I can remember the first time I ever heard a Sanullim song. It was around 3 in the morning, and I had probably had too much to drink, when I stumbled into this random pojang macha in Hongdae. It was a special bar, with the walls covered in old album covers and a reel-to-reel player cranking out some great old music.
After a couple of drinks a new song came on. The heavy, steady bass line immediately caught my attention. After several minutes of listening to that set up, a wonderfully distorted guitar screeched on top of that groove. Finally, after three and a half minutes, a voice cut in, singing that great tune:
Nae maeum-e chudaneul kkalgo… Geudae gilmoke seoseo
Yeppeun chotbullo… Geudaereul majeuri…
Yes, it was one of Sanullim’s most famous songs, NAE MAEUME CHUDANEUL KKALGO, the first song from their second album. I bought it soon after and it quickly became one of my favorite CDs.
So when I read on Club Badabie’s homepage that they were going to have a Sanullim tribute night last Sunday, I was pretty happy. Granted, the circumstances behind the tribute were sad (Kim Chang-ik, the youngest of the three brothers who comprised Sanullim, died in late January, in a traffic accident in British Columbia). But it was a pretty interesting show nonetheless.
Most of the acts chose to interpret the songs in a more folky way. Jia, the Natalie Merchant of Hongdae, did her usual vocal magic. Shin Je-jin did a solid acoustic guitar, folk set.
Juck Juck Haeseo Grunge were the only act to present a more rocking set, but they were excellent. Their version of KAJIMAO was great. NA EOTTEOK HAE was solid, too.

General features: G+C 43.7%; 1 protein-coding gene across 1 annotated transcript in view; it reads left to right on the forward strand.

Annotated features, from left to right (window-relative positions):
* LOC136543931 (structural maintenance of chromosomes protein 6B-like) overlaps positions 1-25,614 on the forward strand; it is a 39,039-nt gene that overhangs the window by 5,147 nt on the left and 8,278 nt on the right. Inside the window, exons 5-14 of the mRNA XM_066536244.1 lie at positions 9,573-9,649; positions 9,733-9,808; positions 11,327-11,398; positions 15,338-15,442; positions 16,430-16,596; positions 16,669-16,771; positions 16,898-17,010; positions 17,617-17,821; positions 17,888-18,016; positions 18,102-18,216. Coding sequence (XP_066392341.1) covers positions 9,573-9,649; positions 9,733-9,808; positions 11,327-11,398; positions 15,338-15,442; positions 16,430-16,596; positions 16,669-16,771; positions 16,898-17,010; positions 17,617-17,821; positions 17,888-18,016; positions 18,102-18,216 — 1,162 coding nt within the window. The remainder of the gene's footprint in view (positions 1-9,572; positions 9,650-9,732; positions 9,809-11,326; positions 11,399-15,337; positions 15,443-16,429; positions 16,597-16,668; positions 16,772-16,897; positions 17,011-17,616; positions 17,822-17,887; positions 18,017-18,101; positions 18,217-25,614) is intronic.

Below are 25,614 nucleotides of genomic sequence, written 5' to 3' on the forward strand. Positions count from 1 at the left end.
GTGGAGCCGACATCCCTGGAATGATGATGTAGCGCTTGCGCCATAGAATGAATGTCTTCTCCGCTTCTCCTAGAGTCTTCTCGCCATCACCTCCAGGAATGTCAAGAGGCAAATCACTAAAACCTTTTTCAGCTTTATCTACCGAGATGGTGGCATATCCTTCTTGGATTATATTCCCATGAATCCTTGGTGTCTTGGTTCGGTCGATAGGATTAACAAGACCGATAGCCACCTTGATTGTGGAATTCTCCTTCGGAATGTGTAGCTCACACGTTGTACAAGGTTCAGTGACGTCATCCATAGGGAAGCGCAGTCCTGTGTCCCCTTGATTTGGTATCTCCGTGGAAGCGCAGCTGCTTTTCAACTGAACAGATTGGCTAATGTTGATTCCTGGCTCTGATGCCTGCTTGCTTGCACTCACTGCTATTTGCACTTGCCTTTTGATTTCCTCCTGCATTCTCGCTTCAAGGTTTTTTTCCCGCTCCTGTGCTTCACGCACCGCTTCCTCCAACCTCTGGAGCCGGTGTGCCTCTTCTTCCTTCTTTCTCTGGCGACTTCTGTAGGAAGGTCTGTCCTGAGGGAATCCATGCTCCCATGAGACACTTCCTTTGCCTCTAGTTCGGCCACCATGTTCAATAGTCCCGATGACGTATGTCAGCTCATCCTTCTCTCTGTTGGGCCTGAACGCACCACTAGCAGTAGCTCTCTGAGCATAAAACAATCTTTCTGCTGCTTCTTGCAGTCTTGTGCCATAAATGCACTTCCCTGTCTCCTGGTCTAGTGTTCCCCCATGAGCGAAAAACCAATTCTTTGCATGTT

The final group, HI MR. MEMORY, was the most amusing. They all dressed up in odd clothes, wore fake mustaches and acted pleasantly goofy, while performing some first-rate covers.
I wish I could give more details, but I forgot to bring a pen and paper with me, and was busy enough yesterday that I did not have time to write anything down. Now I have forgotten a lot of the details. But I will try to upload a few photos from the show in the next day or show.
Oh, I should mention that after the show, I was inspired to buy the Sanullim box set that has been available for a couple of years. I had resisted because I hoped to track down the reissues of the original albums. I have their second album, but always intended to get Nos. 1, 3 and 4, too. Sadly, though, they all seem to be out of stock. Only Sanullim’s later (and decidedly inferior) albums are available on CD.
The omnibus collection was not bad. Strangely, it lacks Nae Maeume Chudaneul Kkalgo and a few other major songs, but it present a good overview of the band. And it is just 12,500 won for three CDs, so not a bad deal at all.